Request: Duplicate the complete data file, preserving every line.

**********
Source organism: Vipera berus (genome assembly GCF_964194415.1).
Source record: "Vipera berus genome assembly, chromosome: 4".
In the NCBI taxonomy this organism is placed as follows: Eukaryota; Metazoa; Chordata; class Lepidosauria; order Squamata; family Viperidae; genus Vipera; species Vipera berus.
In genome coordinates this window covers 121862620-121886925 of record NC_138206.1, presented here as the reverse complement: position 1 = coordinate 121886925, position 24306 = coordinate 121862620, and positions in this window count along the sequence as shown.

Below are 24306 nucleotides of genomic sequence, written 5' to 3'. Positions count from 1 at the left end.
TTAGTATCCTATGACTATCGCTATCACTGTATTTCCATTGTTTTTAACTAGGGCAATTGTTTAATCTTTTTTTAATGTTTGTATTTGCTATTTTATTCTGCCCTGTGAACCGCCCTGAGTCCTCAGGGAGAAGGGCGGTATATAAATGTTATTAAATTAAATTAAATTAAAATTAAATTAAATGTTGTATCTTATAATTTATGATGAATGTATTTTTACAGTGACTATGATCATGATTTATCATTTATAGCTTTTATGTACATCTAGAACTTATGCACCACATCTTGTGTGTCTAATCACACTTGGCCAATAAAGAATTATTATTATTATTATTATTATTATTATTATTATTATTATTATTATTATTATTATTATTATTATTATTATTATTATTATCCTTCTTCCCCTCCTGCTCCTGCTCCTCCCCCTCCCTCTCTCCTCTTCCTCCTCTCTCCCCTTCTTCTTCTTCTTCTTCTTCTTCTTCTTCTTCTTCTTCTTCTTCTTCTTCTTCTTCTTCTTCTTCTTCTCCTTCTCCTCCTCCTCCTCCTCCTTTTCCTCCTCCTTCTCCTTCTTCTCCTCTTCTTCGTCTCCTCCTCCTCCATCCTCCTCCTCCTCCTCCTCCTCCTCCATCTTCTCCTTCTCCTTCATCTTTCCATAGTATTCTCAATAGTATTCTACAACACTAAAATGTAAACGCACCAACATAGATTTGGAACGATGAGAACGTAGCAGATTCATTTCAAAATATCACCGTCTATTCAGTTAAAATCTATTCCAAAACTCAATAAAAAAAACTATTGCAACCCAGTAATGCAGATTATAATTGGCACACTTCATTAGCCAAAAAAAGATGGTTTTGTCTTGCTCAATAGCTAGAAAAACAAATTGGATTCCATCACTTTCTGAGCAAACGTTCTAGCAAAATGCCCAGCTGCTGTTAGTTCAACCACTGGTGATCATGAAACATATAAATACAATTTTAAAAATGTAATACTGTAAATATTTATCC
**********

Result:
Source organism: Vipera berus (genome assembly GCF_964194415.1).
Source record: "Vipera berus genome assembly, chromosome: 4".
In the NCBI taxonomy this organism is placed as follows: Eukaryota; Metazoa; Chordata; class Lepidosauria; order Squamata; family Viperidae; genus Vipera; species Vipera berus.
In genome coordinates this window covers 121862620-121886925 of record NC_138206.1, presented here as the reverse complement: position 1 = coordinate 121886925, position 24306 = coordinate 121862620, and positions in this window count along the sequence as shown.

Below are 24306 nucleotides of genomic sequence, written 5' to 3'. Positions count from 1 at the left end.
TTAGTATCCTATGACTATCGCTATCACTGTATTTCCATTGTTTTTAACTAGGGCAATTGTTTAATCTTTTTTTAATGTTTGTATTTGCTATTTTATTCTGCCCTGTGAACCGCCCTGAGTCCTCAGGGAGAAGGGCGGTATATAAATGTTATTAAATTAAATTAAATTAAAATTAAATTAAATGTTGTATCTTATAATTTATGATGAATGTATTTTTACAGTGACTATGATCATGATTTATCATTTATAGCTTTTATGTACATCTAGAACTTATGCACCACATCTTGTGTGTCTAATCACACTTGGCCAATAAAGAATTATTATTATTATTATTATTATTATTATTATTATTATTATTATTATTATTATTATTATTATTATTATTATTATTATTATCCTTCTTCCCCTCCTGCTCCTGCTCCTCCCCCTCCCTCTCTCCTCTTCCTCCTCTCTCCCCTTCTTCTTCTTCTTCTTCTTCTTCTTCTTCTTCTTCTTCTTCTTCTTCTTCTTCTTCTTCTTCTTCTTCTCCTTCTCCTCCTCCTCCTCCTCCTTTTCCTCCTCCTTCTCCTTCTTCTCCTCTTCTTCGTCTCCTCCTCCTCCATCCTCCTCCTCCTCCTCCTCCTCCTCCATCTTCTCCTTCTCCTTCATCTTTCCATAGTATTCTCAATAGTATTCTACAACACTAAAATGTAAACGCACCAACATAGATTTGGAACGATGAGAACGTAGCAGATTCATTTCAAAATATCACCGTCTATTCAGTTAAAATCTATTCCAAAACTCAATAAAAAAAACTATTGCAACCCAGTAATGCAGATTATAATTGGCACACTTCATTAGCCAAAAAAAGATGGTTTTGTCTTGCTCAATAGCTAGAAAAACAAATTGGATTCCATCACTTTCTGAGCAAACGTTCTAGCAAAATGCCCAGCTGCTGTTAGTTCAACCACTGGTGATCATGAAACATATAAATACAATTTTAAAAATGTAATACTGTAAATATTTATCC